Positioning is a strategy I use, especially at the beginning of the school year, to ensure that my students know where they should go, what they will do at each station, and how much time they will spend at each station. Positioning occurs after I welcome the class (please see the "Opening Bell" strategy video) and before they begin rotating. I typically project the group assignment page from our class website onto the smart board and do a few quick checks for understanding before I let students go to their stations.
Communicating and collaborating with both colleagues and students' families is crucial in a blended environment. This is especially true if a teacher is doing something that looks very different from other teachers at his school. Check out how Aaron communicates and collaborates with both his colleagues at school and his students' families and how his methods of communication and collaboration have evolved over time.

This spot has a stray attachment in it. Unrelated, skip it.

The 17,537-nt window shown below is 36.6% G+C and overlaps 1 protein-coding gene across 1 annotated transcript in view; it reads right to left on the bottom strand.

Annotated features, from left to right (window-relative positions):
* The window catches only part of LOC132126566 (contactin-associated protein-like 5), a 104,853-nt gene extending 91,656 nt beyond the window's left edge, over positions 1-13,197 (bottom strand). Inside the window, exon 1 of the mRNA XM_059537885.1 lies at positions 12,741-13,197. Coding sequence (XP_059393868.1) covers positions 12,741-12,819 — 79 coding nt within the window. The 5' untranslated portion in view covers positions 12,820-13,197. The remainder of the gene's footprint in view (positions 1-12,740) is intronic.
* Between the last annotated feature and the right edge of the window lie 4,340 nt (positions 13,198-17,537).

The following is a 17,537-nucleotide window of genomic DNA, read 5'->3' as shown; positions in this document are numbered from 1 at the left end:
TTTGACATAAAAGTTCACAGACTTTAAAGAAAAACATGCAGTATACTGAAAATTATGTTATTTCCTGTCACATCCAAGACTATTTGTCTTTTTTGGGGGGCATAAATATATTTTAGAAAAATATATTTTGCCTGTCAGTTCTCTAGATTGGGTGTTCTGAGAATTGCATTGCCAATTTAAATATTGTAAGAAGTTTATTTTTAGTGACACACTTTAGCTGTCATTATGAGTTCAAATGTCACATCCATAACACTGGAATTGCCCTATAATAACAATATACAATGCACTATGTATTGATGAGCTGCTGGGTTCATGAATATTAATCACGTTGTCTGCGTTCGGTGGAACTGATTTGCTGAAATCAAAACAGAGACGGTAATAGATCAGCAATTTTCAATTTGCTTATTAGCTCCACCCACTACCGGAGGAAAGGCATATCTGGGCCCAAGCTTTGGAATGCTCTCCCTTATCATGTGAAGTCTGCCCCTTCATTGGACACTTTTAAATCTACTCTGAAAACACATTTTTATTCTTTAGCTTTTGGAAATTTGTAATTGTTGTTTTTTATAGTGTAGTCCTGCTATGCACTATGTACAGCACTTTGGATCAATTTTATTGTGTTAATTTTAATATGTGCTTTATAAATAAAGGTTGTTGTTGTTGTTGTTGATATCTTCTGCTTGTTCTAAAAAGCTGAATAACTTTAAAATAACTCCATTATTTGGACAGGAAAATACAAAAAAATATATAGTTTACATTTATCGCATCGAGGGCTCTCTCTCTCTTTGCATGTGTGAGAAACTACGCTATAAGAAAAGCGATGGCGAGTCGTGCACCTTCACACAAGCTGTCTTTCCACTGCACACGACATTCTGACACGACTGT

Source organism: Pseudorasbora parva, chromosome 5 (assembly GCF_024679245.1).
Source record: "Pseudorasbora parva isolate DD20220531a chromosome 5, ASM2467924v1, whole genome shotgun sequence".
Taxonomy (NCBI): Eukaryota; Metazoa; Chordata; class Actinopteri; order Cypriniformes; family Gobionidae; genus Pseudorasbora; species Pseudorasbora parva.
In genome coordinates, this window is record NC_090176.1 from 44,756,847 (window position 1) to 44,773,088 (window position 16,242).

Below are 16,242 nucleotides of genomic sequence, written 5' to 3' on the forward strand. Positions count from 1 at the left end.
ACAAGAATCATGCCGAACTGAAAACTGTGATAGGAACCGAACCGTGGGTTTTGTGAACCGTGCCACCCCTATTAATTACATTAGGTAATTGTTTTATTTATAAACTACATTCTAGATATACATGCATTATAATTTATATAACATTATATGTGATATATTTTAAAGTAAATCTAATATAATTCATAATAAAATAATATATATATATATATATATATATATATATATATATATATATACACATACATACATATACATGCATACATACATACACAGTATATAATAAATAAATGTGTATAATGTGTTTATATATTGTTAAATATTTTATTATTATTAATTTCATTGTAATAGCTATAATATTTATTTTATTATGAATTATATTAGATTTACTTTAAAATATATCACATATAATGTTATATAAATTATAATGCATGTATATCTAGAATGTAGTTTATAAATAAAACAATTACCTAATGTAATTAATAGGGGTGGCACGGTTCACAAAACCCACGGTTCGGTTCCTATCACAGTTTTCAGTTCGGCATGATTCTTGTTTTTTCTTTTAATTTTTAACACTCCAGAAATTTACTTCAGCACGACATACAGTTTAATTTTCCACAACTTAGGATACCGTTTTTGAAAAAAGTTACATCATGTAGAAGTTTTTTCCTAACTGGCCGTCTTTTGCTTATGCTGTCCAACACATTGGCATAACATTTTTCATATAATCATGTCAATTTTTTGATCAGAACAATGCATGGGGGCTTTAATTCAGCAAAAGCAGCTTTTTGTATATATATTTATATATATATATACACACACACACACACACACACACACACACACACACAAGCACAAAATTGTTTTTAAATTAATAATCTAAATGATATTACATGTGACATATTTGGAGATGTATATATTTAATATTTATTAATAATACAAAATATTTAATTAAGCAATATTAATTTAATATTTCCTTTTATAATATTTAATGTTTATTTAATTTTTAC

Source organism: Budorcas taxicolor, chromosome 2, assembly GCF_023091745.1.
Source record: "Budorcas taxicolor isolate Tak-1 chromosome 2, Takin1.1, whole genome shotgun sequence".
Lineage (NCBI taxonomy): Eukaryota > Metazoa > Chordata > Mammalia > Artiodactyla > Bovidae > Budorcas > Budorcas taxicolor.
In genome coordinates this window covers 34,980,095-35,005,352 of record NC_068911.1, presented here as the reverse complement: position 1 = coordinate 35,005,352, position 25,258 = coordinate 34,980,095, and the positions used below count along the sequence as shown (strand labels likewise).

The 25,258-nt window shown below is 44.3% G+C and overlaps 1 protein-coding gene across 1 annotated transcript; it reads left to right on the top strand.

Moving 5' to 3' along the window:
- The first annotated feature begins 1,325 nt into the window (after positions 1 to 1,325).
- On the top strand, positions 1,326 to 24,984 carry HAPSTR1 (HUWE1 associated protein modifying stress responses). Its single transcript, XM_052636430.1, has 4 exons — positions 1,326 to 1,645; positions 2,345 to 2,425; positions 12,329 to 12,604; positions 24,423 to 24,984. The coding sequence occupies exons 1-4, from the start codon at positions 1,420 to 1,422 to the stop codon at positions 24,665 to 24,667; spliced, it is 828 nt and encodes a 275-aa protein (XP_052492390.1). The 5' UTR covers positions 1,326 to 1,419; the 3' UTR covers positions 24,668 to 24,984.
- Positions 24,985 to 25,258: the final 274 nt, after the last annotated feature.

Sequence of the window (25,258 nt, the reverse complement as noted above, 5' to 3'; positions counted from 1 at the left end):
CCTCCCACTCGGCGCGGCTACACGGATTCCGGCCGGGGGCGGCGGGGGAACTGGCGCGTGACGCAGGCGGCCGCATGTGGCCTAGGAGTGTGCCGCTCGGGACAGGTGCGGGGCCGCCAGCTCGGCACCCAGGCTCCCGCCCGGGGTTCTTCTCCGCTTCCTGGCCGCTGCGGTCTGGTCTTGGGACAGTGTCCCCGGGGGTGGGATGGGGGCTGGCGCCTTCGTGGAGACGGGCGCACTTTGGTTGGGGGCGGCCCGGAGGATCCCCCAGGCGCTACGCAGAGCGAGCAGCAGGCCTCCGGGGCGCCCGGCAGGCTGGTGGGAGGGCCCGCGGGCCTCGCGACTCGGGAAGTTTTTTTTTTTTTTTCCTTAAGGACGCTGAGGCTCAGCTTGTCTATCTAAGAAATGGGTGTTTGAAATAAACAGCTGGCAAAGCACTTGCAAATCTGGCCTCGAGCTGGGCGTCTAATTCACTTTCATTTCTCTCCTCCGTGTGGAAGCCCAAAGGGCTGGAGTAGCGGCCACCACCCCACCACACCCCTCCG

There are times when the work being completed at the independent station is not designed to be completed in one session. I noticed that, while I could get an accurate pulse of the small-group session and collaborative station, assessing the independent station was more challenging. My students are expected to account for the work they did or did not complete during the independent station by commenting on their progress or by talking about something that was interesting or challenging. This is an extremely powerful accountability strategy and also an opportunity for my students to practice their speaking and listening skills.
I use this strategy to activate my students' interest and prior knowledge on a topic. This gives me a good starting point on the curated video and reading list for the independent station. It also gives my students a visual representation of the range of interests in the class. In my opinion, using the interests of my students to guide instruction is the core of a student-centered classroom.